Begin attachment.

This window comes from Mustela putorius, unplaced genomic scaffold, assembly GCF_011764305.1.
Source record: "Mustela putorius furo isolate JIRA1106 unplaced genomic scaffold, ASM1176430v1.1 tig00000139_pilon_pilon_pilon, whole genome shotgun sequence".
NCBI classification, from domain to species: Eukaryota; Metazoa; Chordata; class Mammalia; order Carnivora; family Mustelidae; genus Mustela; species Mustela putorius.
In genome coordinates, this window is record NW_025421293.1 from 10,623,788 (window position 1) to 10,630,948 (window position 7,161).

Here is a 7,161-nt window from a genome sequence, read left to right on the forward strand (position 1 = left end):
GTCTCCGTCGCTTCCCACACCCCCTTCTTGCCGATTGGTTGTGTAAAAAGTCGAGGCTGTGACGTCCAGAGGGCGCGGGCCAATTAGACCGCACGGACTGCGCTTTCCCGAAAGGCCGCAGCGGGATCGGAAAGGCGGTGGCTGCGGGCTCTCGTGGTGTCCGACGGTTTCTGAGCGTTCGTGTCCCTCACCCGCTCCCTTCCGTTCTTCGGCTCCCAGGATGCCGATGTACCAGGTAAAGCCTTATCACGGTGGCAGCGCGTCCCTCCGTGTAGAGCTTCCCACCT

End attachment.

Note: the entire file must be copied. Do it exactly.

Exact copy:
This window comes from Mustela putorius, unplaced genomic scaffold, assembly GCF_011764305.1.
Source record: "Mustela putorius furo isolate JIRA1106 unplaced genomic scaffold, ASM1176430v1.1 tig00000139_pilon_pilon_pilon, whole genome shotgun sequence".
NCBI classification, from domain to species: Eukaryota; Metazoa; Chordata; class Mammalia; order Carnivora; family Mustelidae; genus Mustela; species Mustela putorius.
In genome coordinates, this window is record NW_025421293.1 from 10,623,788 (window position 1) to 10,630,948 (window position 7,161).

Here is a 7,161-nt window from a genome sequence, read left to right on the forward strand (position 1 = left end):
GTCTCCGTCGCTTCCCACACCCCCTTCTTGCCGATTGGTTGTGTAAAAAGTCGAGGCTGTGACGTCCAGAGGGCGCGGGCCAATTAGACCGCACGGACTGCGCTTTCCCGAAAGGCCGCAGCGGGATCGGAAAGGCGGTGGCTGCGGGCTCTCGTGGTGTCCGACGGTTTCTGAGCGTTCGTGTCCCTCACCCGCTCCCTTCCGTTCTTCGGCTCCCAGGATGCCGATGTACCAGGTAAAGCCTTATCACGGTGGCAGCGCGTCCCTCCGTGTAGAGCTTCCCACCT